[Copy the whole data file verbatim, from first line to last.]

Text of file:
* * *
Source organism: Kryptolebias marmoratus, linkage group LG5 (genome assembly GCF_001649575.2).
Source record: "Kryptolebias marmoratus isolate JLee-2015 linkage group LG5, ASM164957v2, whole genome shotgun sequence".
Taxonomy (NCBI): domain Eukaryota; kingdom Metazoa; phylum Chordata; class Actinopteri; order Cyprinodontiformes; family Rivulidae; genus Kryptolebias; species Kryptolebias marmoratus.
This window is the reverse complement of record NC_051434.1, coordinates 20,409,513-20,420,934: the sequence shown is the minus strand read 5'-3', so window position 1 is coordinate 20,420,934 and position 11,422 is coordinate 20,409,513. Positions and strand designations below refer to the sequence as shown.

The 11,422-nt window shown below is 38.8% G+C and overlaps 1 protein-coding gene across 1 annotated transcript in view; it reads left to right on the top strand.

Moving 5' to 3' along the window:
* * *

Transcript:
Source organism: Kryptolebias marmoratus, linkage group LG5 (genome assembly GCF_001649575.2).
Source record: "Kryptolebias marmoratus isolate JLee-2015 linkage group LG5, ASM164957v2, whole genome shotgun sequence".
Taxonomy (NCBI): domain Eukaryota; kingdom Metazoa; phylum Chordata; class Actinopteri; order Cyprinodontiformes; family Rivulidae; genus Kryptolebias; species Kryptolebias marmoratus.
This window is the reverse complement of record NC_051434.1, coordinates 20,409,513-20,420,934: the sequence shown is the minus strand read 5'-3', so window position 1 is coordinate 20,420,934 and position 11,422 is coordinate 20,409,513. Positions and strand designations below refer to the sequence as shown.

The 11,422-nt window shown below is 38.8% G+C and overlaps 1 protein-coding gene across 1 annotated transcript in view; it reads left to right on the top strand.

Moving 5' to 3' along the window: